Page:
How to Paint a Pilot Bust and Add Simple Cockpit Details
Check out the full series of videos and articles at: thercgeek.com/kitbashing
One of the features that always gets inspected on a scale model is the cockpit. There are so many gadgets in the cockpit of a full sized aircraft, it’s fun to see what was modeled. Yet, when it comes to ARFs and foamies, we’re lucky to get a decent pilot let alone a decent looking cockpit! So, in this episode of our Foam Kit Bashing Series, we’re going to talk about some quick and easy ways to dress up an otherwise minimalist cockpit. The whole idea here are simple things that can be done that add big results. We’ll cover full scratch building of a cockpit in a future episode. Oh, and in case you missed it, last time we talked about the whole construction process of converting a Freewing Mirage 2000 into an Isreali Kfir. This airplane has really transformed and looks awesome as a kfir.
Before prepping and painting the airframe (we’ll cover painting in our next episode), we really should work out the cockpit interior first since we need to pull the canopy off the airframe to work on it. It’s better to do this earlier in the process just in case we mess something up it will be an easier fix. The base cockpit provided with the Mirage 2000 is ok, but there are definitely a few issues that we’re going to fix. First off, the pilot is just too small for scale. To solve this, we’re going to replace him with a 1/12 scale Castle 5 bust which comes from my folks at JetHangar.com and show you how to paint him (this is one of the pilots I manufacture for my folks in sizes ranging from 1/18 scale all the way up to 1/6 scale). The second thing we’re going to do is show how to make the cockpit a little more “popcorn” proof and then detail it a little bit to make it a little more Kfir representative. The stock cockpit is black and inside a sealed compartment and had already “popcorned” up…so, now is our time to fix that.
HOW TO PAINT A “CASTLE 5” PILOT BUST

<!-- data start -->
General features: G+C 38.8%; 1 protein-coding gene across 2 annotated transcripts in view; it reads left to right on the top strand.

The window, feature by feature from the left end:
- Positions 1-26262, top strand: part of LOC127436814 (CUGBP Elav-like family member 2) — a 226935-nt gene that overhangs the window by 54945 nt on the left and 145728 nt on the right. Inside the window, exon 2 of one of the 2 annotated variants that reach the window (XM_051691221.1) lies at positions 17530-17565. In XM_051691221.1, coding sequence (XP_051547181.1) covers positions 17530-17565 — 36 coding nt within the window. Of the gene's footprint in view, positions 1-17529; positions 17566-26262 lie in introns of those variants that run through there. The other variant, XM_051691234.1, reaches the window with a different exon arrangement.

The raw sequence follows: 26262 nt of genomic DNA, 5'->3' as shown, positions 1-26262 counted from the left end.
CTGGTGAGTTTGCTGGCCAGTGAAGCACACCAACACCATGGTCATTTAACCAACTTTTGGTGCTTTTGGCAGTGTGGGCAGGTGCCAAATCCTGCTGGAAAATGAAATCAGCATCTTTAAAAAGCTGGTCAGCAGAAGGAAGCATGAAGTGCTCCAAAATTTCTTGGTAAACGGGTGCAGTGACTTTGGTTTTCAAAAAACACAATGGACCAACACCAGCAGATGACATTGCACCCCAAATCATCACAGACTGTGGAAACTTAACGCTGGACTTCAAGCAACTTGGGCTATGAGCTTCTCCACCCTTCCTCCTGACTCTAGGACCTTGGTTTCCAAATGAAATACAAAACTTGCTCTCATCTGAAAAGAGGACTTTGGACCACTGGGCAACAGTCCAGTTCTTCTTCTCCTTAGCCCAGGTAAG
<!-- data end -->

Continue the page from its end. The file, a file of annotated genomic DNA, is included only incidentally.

Painting a nice looking pilot is not a difficult thing to do and is something that can actually be done pretty quickly. We first off need a selection of paint brushes. I have a number of paint brushes that I turn to when I’m painting a pilot. I’ll use a wider, kind of square brush for the large areas and then will turn to much smaller brushes for the detail painting. Also, we need a selection of paints. The “Castle 5” instructions show all the paints needed from the Testors Model Masters brands which I usually have on hand. Now, my philosophy in painting these is to paint deep to shallow. What I mean is that I’ll paint the colors in the deeper recesses first which includes the primary flight suit and helmet, and then paint the individual details one by one finishing up with the highest protruding details last. Also, as I’m painting, it’s important to overpaint all of the areas in the corners so that there’s none of the under color showing on the finished product. That allows us to go back and touch up all of the intersecting corners and lines with the other colors wherever we need to. It’s easier to get a clean line while painting a protruding detail than it is to try and go back and clean up a line in a deep recess. Note too that if you accidentally overpaint any of the other colors, you can simply go back and touch it up. I do this a lot because rarely does it come out perfect the first time.
Before any painting was started, it’s worth cleaning the pilot with some water to clean off any mold release. From there, I used a Tamiya plastic model primer to spray over the bust. The primer is white, so that sufficed for the helmet color as well (I generally like to spray paint the helmets first to avoid any brush marks since that’s the first thing seen). From there, I brush painted the flight suit Dark Green with a wide brush (it took 2 coats), the pilots undershirt Armor Sand and then the skin tone around the pilots neck (I used Radome Tan for this). The oxygen mask and the pilots floatation and survival gear was painted Olive Drab. Lastly, the straps were painted Euro I Grey and then the buckles painted with Steel along with the oxygen mask clip details. The clips for the oxygen mask that are on the helmet were painted Flat Black. Notice to this point, we have yet to paint the visor. That was intentional, keep reading… 😉